A BRIEF HISTORY OF CORPORAL PUNISHMENT
By Tim Lambert
Corporal punishment is derived from a Latin word meaning body. It meant physical punishment and in the past it was very common. In the past corporal punishment was by no means limited to children. It was used on adults as well.
Flogging has been a common punishment since ancient times. Jesus was flogged before he was crucified. In England from the Middle Ages whipping was a common punishment for minor crimes. In the 18th century whipping or flogging was a common punishment in the British army and navy. However it was abolished in 1881.
Among commonly used forms of corporal punishment was birching. This punishment meant beating a person across the backside with birch twigs. Once a common punishment in schools it could also be imposed by the courts for minor offences. Birching civilians was banned in Britain in 1948 (except in prisons where it was used until 1962).
Meanwhile for thousands of years until the late 20th century teachers beat children. In The Ancient World the teachers were strict and often beat the pupils.
In the Middle Ages discipline was also severe. Boys were beaten with rods or birch twigs. Punishments in Tudor schools were still harsh. The teacher often had a stick with birch twigs attached to it. Boys were hit with the birch twigs on their bare buttocks.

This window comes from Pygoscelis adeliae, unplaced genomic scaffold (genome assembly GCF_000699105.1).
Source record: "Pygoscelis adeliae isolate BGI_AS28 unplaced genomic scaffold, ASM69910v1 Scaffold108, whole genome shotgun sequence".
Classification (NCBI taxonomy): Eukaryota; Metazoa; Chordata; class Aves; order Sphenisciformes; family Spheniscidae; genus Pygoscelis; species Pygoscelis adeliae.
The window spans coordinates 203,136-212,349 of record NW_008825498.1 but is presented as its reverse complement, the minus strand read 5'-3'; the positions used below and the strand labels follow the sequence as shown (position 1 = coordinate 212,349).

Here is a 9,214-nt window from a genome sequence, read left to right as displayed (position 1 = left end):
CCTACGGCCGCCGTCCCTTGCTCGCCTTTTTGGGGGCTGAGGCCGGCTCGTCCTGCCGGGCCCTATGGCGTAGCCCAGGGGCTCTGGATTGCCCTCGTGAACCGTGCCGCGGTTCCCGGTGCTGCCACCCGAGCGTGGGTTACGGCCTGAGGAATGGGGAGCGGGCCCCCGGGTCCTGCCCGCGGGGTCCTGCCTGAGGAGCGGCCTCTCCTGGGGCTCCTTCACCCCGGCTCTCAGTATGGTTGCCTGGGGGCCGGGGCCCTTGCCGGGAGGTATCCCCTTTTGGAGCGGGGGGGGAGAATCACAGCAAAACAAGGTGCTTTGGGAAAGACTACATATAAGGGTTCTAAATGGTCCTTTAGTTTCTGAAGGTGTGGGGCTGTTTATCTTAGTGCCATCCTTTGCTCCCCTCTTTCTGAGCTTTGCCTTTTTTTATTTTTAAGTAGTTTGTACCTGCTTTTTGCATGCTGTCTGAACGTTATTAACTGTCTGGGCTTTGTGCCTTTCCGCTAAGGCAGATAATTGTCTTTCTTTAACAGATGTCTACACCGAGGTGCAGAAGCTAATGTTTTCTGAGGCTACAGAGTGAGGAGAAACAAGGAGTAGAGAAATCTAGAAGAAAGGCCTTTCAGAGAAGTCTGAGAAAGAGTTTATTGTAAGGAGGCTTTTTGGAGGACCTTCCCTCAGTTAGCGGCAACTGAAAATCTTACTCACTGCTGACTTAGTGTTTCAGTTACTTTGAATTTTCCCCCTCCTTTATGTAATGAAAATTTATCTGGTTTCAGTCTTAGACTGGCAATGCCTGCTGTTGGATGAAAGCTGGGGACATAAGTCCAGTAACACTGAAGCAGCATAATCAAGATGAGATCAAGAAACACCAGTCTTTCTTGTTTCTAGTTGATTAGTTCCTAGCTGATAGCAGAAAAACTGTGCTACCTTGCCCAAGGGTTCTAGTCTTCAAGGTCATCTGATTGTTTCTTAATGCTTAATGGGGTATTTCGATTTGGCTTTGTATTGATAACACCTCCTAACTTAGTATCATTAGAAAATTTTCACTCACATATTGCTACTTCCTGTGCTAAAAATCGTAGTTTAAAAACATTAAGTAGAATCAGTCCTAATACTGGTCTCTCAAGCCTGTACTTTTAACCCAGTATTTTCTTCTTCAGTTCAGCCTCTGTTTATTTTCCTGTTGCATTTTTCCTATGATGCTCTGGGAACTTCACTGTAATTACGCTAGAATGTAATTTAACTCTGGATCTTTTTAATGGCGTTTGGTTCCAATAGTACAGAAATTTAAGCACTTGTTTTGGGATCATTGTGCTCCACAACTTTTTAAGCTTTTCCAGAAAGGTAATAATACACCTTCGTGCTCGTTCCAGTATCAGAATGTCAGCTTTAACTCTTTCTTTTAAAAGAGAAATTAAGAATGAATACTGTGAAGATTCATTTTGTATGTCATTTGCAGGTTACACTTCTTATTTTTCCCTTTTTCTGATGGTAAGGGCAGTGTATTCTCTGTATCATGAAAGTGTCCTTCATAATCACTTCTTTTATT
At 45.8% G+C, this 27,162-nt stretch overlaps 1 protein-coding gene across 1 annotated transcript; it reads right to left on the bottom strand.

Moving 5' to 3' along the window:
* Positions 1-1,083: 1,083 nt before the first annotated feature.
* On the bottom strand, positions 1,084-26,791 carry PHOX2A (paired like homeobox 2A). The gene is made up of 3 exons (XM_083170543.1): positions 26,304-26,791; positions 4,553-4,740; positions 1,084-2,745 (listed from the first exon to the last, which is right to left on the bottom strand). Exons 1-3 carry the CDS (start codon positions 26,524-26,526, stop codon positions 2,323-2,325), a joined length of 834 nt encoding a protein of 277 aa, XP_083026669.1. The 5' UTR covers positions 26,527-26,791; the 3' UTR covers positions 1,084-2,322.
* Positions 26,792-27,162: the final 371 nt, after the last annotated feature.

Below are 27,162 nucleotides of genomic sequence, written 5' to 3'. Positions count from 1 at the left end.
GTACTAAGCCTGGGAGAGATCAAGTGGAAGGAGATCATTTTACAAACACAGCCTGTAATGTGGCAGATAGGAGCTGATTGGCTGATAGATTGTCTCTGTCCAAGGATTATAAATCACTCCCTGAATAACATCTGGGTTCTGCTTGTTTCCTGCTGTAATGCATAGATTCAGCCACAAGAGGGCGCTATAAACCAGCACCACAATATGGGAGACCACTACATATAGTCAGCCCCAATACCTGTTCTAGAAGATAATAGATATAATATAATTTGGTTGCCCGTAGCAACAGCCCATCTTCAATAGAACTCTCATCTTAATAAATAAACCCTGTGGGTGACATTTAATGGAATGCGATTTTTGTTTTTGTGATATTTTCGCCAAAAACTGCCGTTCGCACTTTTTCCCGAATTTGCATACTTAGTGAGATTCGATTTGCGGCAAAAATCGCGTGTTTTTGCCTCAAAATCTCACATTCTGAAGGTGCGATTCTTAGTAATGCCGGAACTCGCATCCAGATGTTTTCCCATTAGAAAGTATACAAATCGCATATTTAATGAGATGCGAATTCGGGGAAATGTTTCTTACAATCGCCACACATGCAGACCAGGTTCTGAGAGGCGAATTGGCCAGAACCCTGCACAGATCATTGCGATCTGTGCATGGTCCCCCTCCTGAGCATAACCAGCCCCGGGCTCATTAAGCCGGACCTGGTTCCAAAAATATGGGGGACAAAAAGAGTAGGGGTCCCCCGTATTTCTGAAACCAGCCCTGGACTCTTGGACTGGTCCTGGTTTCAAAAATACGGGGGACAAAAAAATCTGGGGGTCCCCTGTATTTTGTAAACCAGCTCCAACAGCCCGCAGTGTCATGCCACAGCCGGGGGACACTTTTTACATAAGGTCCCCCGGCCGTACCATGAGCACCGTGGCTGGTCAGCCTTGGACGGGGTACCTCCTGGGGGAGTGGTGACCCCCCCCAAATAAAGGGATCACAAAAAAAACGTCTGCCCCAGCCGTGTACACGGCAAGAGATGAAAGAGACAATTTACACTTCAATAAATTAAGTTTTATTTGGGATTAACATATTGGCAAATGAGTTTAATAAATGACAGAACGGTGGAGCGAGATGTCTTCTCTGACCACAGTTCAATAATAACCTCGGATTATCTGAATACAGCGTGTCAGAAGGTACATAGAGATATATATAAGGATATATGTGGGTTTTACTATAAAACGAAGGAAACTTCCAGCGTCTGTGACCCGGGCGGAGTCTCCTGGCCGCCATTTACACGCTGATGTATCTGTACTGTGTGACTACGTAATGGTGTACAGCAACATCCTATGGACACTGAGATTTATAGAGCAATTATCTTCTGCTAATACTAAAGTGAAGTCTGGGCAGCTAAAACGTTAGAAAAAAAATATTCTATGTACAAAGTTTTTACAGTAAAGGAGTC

Until the late 20th century teachers were allowed to hit children. In the 19th century hitting boys and girls with a bamboo cane became popular. In the 20th century the cane was used in both primary and secondary schools.
Meanwhile the ruler was a punishment commonly used in primary schools in the 20th century. The teacher hit the child on the hand with a wooden ruler.
The slipper was often used in secondary schools. Slipper is a euphemism. Normally it was a trainer or a plimsoll. Teachers (usually PE teachers) used a trainer to hit children on the backside.
The tawse was a punishment used in Scottish schools. It was a leather strap with two or three tails. It was used in Scotland to hit a child's hand. Meanwhile in the 20th century the leather strap was used in some English schools. Children were either hit across the hands or the backside.
Furthermore in the 19th century children were hit at work. In the early 19th century in textile mills children who were lazy were hit with leather straps. Furthermore lazy children sometimes had their heads ducked in a container of water.
However in the late 1960s and early 1970s the cane was phased out in most primary schools. In England in 1987 the cane was banned in state-funded secondary schools. It was banned in private schools in 1999.
Throughout history until recently most parents hit their children. However in the late 20th century and early 21st century public opinion turned against corporal punishment and in several countries it has been banned.
The history of punishments
The history of children
The history of education
To read more about life in the past click here
Last Revised 2012